Kathy Orton: That's a tough question, because the one thing I didn't really fully appreciate until I went through the season was how important every single game was. … They like to use that phrase, "14-game tournament" and it really is a six-week, 14-game tournament where every game feels like it's the most important game, and there were so many really competitive, exciting games. I can think of that Cornell-Harvard game, there was the Cornell-Princeton game, those are two that just immediately come to mind. As far as players, I can think of Adam Gore at Syracuse having that great game as a freshman in the Dome, I thought that was impressive. I can think of Scottie Greenman hitting that amazing shot in the overtime, the two he made in the overtimes against Cornell at Cornell. … I know [Penn's Ibrahim] Jaaber was the Ivy League Player of the Year and certainly I saw countless great performances by Ibby, but I think that would be sort of a disservice to the other kids because I saw a lot of great performances from a lot of different kids throughout the season, and it's like asking someone to pick their favorite child, you know? Because they each had something really special, I thought, in all of them.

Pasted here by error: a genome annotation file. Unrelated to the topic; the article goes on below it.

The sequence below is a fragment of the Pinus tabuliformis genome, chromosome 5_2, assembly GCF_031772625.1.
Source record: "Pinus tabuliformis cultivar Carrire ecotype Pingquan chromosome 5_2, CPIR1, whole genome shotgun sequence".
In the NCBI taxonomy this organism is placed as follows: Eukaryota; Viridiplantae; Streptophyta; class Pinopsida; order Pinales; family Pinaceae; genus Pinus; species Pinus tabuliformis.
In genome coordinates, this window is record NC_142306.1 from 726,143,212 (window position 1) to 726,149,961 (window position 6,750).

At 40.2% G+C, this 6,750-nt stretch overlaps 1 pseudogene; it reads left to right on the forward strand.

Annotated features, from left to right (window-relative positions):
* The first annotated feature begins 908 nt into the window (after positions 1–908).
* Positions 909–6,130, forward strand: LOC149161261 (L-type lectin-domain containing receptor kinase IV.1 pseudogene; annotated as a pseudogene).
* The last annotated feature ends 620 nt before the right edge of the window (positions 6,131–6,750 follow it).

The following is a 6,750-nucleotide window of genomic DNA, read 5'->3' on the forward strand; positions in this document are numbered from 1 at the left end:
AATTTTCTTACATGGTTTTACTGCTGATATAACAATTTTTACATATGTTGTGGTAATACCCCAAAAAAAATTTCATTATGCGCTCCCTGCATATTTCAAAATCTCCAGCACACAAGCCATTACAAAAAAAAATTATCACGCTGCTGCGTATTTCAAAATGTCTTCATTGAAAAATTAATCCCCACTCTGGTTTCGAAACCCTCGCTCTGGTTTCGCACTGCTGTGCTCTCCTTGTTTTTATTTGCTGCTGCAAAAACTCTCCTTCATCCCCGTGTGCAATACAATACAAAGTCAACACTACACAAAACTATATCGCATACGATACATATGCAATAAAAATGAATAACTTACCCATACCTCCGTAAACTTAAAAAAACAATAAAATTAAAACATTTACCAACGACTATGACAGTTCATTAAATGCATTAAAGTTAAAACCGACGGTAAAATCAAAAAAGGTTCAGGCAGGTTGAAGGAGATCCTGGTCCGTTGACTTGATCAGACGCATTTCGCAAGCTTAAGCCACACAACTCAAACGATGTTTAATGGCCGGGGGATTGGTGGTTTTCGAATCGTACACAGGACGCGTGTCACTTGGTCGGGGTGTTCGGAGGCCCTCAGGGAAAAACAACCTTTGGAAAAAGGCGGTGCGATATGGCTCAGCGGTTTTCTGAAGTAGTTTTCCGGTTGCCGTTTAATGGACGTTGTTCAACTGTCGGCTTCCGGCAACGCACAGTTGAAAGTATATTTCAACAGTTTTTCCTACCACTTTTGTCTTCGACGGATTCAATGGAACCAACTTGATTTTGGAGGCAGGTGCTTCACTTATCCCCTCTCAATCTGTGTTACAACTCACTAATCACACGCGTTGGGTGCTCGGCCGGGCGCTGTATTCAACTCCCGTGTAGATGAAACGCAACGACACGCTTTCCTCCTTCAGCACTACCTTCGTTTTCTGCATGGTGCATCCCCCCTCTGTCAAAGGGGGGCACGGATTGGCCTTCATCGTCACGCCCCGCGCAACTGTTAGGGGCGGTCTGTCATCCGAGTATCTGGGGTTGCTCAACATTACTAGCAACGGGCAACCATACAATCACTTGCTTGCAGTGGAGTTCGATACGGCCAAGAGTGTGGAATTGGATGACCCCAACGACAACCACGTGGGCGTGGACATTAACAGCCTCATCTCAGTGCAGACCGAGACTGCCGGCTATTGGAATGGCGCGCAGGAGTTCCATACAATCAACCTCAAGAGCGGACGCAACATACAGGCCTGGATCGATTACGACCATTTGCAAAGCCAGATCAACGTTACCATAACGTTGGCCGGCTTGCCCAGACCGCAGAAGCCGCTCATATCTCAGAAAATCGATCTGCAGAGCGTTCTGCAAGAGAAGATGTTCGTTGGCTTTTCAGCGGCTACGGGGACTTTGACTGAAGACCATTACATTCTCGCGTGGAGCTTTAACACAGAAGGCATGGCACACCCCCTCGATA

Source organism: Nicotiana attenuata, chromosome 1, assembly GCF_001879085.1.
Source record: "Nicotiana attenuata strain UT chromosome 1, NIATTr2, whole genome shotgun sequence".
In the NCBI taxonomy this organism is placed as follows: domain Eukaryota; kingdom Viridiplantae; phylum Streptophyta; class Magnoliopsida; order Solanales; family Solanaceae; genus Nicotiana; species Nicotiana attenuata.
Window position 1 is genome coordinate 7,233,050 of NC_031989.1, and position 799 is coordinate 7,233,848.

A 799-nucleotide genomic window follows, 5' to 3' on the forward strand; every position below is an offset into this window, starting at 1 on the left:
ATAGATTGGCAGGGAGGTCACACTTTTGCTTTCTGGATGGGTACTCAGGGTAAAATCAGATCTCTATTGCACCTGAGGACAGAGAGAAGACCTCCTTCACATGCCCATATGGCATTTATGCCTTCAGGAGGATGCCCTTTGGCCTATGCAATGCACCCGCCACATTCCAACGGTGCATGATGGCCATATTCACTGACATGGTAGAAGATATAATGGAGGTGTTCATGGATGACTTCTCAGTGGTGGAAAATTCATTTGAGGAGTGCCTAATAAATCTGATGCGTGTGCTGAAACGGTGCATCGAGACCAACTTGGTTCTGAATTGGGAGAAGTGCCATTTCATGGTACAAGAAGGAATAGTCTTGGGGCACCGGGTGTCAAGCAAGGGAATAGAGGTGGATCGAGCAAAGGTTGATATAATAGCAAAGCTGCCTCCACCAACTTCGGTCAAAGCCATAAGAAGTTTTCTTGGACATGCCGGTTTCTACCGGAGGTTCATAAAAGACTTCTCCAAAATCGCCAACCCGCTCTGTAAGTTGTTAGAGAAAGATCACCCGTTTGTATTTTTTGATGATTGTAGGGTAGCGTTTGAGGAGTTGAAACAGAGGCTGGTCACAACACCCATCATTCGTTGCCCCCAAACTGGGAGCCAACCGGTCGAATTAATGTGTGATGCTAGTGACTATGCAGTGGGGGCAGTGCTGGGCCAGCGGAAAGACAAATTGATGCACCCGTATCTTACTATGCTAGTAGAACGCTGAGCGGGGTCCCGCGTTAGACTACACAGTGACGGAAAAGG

The Sun: You first saw Cornell play in its second game of the season, a 67-62 loss against Syracuse at the Carrier Dome. What was your first impression of Cornell and how did that change throughout the season?
Kathy Orton: I thought, "these guys are fabulous, they're going to win the league," after I saw them the first time. … I was really impressed with how well they had played. That's why I think Cornell really surprised me this year, in that I was never quite sure which Cornell team would show up. So many times they were so phenomenally talented and great, and then sometimes they just looked like they weren't the same guys wearing the jerseys. And I talked to them about this … and I don't know if they were ever able to put a finger on why that would happen. But it was interesting to watch that sort of phenomenon, where it was almost like there were two different Cornell teams. And certainly after [sophomore] Khaliq [Gant's] injury, the way they responded at Columbia was just an amazing performance. I'll always remember that game and the emotion that went into that game because that was really pretty spectacular, the way they were able to win that game because of all that was going on around them.